[clug-talk] WD Green HDD's with ZFS
gustin at meganerd.ca
Sun Mar 25 21:32:28 PDT 2012
On Sun, Mar 25, 2012 at 8:00 PM, Royce Souther <osgnuru at gmail.com> wrote:
> I have a few file servers that I am using Western Digiatl Green HDD's with
> LVM. I am not using RAID1 because that would burn out a Green drive very
> quickly. My servers are identical clones of each other and I like that
> better then RAID1 because if a power supply dies the other server keeps the
> work going until I can get the dead one fixed.
> I like the idea of redundancy in the actual servers, but I have never
heard of a RAID1 killing a WD Green drive. I have a lot of these in service
(both at work and at home) in RAID5 and RAID10 configurations and they
simply hum along. If anything the reduced heat of these drives should
result in extended lifetimes.
I one big issue with LVM is having to unmount the file system to resize the
> partition. Every time I add a drive and grow the system it takes longer and
> longer to go through the steps of fsck'ing the partiion and then resizing
> it. It takes most of a day now to do this. ZFS does not have this problem.
> As I understand it ZFS is able to resize the file system on the fly.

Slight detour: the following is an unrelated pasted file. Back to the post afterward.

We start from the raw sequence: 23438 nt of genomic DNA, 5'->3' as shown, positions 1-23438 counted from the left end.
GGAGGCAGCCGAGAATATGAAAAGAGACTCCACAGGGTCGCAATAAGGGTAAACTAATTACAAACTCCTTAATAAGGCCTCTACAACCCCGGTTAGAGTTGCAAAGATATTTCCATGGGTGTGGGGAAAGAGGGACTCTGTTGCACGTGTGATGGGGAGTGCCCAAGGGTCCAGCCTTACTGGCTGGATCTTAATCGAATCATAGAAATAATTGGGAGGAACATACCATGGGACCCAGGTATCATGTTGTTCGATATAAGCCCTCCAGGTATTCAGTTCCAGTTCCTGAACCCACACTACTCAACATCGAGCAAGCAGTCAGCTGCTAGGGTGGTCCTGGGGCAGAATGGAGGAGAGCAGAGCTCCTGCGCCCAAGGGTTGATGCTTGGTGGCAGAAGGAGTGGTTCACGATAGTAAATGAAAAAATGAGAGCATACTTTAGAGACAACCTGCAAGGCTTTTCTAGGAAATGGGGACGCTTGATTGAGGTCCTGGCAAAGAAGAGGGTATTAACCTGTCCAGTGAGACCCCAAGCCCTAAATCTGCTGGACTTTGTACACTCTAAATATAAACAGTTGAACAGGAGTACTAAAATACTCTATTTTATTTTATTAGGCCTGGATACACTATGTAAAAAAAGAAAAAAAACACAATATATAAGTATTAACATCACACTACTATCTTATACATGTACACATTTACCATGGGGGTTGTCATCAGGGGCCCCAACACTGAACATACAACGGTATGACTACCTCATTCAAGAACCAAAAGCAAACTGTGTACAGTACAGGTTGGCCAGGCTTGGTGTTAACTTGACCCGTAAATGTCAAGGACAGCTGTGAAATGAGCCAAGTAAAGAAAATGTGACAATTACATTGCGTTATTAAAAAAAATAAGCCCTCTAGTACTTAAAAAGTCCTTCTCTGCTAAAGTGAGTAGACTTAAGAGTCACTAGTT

> Mirrored Vdev would be like using RAID1 and that would kill a Green drive
> but just using a ZFS to have the abilty to grow the FS on the file would be
> good enough and should not hurt the Green drives. Does anyone know if using
> ZFS not using mirror would be safe to use on drives like these?
> First, LVM is not a file system and can be resized without unmounting
since a Logical Volume is never mounted directly. For that you need to
layer a file system on top. Very few of the Linux file systems support
resizing on the fly. To my knowledge only XFS supports this. At home I no
longer really use LVM though this may change since the only feature that I
really like is copy on write. For grouping disks together (for RAID or
JBOD) I just use mdadm.
I have only messed with ZFS a little. It was a PITA to get and then keep
running (the joys of non-GPL friendly code and kernel upgrades). Unless it
gets released under a GPL friendly licence I suspect that it will stay in
the Oracle and Apple worlds. I am really not a fan of ZFS unless you have
tiers of storage. I like that it can transparently (to the user) move data
between really fast (RAM), pretty fast (SSD), and then spinning metal. It
is a neat idea though I am sceptical that it is ready for prime time. The
ZFS team does have a lead on BTRFS but I would stick to whatever can get
included into the mainstream kernel. It will cause far fewer headaches in
the long run.
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